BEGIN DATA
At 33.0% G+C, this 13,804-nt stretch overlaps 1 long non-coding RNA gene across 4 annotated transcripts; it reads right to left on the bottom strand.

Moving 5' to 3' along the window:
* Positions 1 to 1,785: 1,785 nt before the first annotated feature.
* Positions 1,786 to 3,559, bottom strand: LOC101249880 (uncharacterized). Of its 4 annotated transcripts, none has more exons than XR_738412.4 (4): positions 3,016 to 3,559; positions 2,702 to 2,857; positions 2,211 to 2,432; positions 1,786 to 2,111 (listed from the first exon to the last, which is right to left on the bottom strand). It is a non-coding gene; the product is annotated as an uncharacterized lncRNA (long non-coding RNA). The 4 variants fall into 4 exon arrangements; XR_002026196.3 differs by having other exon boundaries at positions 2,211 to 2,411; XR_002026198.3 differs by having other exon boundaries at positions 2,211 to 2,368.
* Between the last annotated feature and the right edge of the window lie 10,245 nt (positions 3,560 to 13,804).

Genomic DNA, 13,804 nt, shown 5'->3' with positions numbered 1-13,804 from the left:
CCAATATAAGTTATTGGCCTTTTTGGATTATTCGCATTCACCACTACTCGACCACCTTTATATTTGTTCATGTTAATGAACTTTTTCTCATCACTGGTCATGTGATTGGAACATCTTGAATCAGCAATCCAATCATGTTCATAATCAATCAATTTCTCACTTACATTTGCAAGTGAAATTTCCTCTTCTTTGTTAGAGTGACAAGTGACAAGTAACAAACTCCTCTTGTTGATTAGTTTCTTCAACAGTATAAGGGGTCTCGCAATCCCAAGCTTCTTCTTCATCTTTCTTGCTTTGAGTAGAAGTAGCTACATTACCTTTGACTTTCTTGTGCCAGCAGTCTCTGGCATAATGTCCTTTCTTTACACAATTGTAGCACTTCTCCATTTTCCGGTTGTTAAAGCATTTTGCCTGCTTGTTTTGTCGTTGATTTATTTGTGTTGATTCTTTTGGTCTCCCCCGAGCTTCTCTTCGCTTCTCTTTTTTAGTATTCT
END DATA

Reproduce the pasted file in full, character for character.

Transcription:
At 33.0% G+C, this 13,804-nt stretch overlaps 1 long non-coding RNA gene across 4 annotated transcripts; it reads right to left on the bottom strand.

Moving 5' to 3' along the window:
* Positions 1 to 1,785: 1,785 nt before the first annotated feature.
* Positions 1,786 to 3,559, bottom strand: LOC101249880 (uncharacterized). Of its 4 annotated transcripts, none has more exons than XR_738412.4 (4): positions 3,016 to 3,559; positions 2,702 to 2,857; positions 2,211 to 2,432; positions 1,786 to 2,111 (listed from the first exon to the last, which is right to left on the bottom strand). It is a non-coding gene; the product is annotated as an uncharacterized lncRNA (long non-coding RNA). The 4 variants fall into 4 exon arrangements; XR_002026196.3 differs by having other exon boundaries at positions 2,211 to 2,411; XR_002026198.3 differs by having other exon boundaries at positions 2,211 to 2,368.
* Between the last annotated feature and the right edge of the window lie 10,245 nt (positions 3,560 to 13,804).

Genomic DNA, 13,804 nt, shown 5'->3' with positions numbered 1-13,804 from the left:
CCAATATAAGTTATTGGCCTTTTTGGATTATTCGCATTCACCACTACTCGACCACCTTTATATTTGTTCATGTTAATGAACTTTTTCTCATCACTGGTCATGTGATTGGAACATCTTGAATCAGCAATCCAATCATGTTCATAATCAATCAATTTCTCACTTACATTTGCAAGTGAAATTTCCTCTTCTTTGTTAGAGTGACAAGTGACAAGTAACAAACTCCTCTTGTTGATTAGTTTCTTCAACAGTATAAGGGGTCTCGCAATCCCAAGCTTCTTCTTCATCTTTCTTGCTTTGAGTAGAAGTAGCTACATTACCTTTGACTTTCTTGTGCCAGCAGTCTCTGGCATAATGTCCTTTCTTTACACAATTGTAGCACTTCTCCATTTTCCGGTTGTTAAAGCATTTTGCCTGCTTGTTTTGTCGTTGATTTATTTGTGTTGATTCTTTTGGTCTCCCCCGAGCTTCTCTTCGCTTCTCTTTTTTAGTATTCT